Many southern white rhino are now concentrated within protected areas such as fenced sanctuaries, conservancies, rhino conservation areas and intensive protection zones. Effective management strategies have resulted in surplus animals being translocated to set up new populations within and outside the species’ former range. In a number of countries, populations are now managed by both the state and the private sector, increasing their long-term security. Selling limited sport hunting of surplus males, for example, attracts large revenues and powerful incentives for private sector conservation, and generates much needed funds to help pay the high cost of successfully monitoring, protecting and managing rhino. All rhino were listed on CITES Appendix I by 1977, prohibiting international commercial trade in the species and their products. Following the continued rise in numbers of the southern white rhinoceros subspecies, however, the South African population was downlisted in 1994 to Appendix II, but only for trade in live animals to ‘approved and acceptable destinations’ and for the (continued) export of hunting trophies (1). Domestic anti-trade measures and legislation were also implemented in the 1990s to help reduce illegal trade (1), and some game managers immobilise white rhinos and remove their horns to deter poachers (4).
There are a number of regional and continental African rhino conservation initiatives that advise on or support effective conservation programmes. These include the IUCN SSC’s African Rhino Specialist Group, the SADC Rhino Management and Rhino Recovery Groups, the Rhino and Elephant Security Group and the SADC Regional Programme for Rhino Conservation (15). Thanks to the concerted efforts of conservationists, researchers and concerned individuals, particularly in South Africa, southern white rhinos have recovered from just a single population of between 20 and 50 animals in 1895 to about 17,500 today, with an additional 750 animals in captive breeding institutions worldwide, and are now the most abundant kind of rhino in the world (1) (10) (13). Rescued from near extinction a century ago, this subspecies stands as one of the world's greatest conservation success stories (6). Nevertheless, poaching pressure remains an ever-present threat and, with 99% of all southern white rhinos occurring in only four countries, the subspecies is still vulnerable and we cannot become complacent about its conservation (8).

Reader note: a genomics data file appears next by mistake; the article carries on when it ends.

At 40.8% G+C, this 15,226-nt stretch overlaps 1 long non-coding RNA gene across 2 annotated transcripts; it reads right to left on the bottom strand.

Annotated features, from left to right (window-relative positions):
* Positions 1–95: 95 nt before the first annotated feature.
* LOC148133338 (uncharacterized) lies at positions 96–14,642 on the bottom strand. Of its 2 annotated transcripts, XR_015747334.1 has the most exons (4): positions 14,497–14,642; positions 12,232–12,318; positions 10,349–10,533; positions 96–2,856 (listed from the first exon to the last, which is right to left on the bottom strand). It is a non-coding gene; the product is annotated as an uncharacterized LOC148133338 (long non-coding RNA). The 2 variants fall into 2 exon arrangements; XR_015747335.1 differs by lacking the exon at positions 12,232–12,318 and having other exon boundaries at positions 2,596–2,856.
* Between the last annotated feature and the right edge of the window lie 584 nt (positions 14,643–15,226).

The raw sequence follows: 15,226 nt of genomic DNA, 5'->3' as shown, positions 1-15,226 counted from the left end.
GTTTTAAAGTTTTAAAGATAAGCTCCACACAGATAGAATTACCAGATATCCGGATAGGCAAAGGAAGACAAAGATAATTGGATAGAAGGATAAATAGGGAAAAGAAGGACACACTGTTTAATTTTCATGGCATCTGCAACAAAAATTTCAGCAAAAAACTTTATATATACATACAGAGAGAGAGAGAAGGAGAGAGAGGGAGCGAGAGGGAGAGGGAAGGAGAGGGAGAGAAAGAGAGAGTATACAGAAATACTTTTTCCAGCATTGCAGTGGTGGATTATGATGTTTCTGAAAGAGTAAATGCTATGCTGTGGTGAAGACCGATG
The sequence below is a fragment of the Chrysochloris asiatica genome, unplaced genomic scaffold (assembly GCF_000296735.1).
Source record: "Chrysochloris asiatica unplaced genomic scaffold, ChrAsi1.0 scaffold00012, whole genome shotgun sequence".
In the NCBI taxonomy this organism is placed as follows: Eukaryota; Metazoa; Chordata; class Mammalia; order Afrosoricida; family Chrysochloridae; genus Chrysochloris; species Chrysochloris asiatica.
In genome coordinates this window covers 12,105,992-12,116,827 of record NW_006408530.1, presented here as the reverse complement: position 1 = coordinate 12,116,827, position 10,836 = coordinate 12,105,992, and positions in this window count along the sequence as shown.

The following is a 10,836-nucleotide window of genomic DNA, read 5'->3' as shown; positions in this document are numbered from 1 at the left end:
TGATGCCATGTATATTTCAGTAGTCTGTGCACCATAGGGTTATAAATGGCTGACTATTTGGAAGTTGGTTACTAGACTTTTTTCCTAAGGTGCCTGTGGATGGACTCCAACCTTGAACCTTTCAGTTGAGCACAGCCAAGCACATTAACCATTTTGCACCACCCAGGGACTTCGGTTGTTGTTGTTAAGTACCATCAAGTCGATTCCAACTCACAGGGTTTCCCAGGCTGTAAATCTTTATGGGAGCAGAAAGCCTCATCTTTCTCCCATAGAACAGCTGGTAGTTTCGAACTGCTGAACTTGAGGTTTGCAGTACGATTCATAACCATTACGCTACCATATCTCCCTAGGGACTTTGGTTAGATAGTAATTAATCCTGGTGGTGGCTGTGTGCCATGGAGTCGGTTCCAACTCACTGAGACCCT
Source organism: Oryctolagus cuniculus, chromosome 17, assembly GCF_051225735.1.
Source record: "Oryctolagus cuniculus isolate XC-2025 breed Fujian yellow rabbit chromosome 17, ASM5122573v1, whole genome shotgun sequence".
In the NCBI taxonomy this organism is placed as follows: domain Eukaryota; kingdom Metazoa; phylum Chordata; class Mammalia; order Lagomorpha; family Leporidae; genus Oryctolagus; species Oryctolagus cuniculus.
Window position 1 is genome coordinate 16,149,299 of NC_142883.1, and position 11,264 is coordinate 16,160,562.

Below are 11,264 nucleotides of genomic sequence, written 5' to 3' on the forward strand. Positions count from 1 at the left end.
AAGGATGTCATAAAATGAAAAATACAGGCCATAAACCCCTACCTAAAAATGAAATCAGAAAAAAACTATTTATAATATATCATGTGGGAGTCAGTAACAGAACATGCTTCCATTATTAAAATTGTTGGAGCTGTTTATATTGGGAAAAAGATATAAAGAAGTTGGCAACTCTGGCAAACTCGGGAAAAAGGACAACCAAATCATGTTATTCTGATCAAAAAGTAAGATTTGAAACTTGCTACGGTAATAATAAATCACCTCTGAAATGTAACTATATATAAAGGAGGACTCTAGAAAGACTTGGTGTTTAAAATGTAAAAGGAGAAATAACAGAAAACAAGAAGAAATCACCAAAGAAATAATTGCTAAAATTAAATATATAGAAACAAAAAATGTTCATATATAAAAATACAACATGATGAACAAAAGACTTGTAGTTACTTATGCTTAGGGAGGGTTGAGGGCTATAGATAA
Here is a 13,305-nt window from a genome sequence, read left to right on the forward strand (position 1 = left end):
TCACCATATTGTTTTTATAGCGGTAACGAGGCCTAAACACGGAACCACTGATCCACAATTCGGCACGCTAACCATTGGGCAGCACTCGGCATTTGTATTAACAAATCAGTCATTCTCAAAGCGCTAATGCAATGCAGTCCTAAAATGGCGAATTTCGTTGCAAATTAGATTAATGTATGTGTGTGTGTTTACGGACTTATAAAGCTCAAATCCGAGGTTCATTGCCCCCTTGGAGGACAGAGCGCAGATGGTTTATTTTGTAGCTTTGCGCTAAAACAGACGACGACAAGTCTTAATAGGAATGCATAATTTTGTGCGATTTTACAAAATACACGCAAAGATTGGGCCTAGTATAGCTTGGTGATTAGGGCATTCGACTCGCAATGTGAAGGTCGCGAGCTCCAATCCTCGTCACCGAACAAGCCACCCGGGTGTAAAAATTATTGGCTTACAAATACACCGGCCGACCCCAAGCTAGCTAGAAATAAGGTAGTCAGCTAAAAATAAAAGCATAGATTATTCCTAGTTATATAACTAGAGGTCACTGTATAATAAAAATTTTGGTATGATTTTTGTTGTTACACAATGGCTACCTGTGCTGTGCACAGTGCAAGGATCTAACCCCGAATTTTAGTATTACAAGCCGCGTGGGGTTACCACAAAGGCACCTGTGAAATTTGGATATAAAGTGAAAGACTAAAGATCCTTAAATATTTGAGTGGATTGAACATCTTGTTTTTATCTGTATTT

Sadly, the outlook for the northern white rhino doesn’t look so bright. The Garamba project had managed to conserve the population at about 30 rhinos from the late 1980’s up to 2003, but an upsurge in poaching resulted in it declining to only 4 animals in 2006. The most recent surveys have failed to find any evidence of this subspecies in Garamba National Park. If the northern white rhino has now become extinct in the wild, its survival may now depend upon the successful breeding of the small number of rhinos held at Dvur Kralove Zoo in the Czech Republic (1).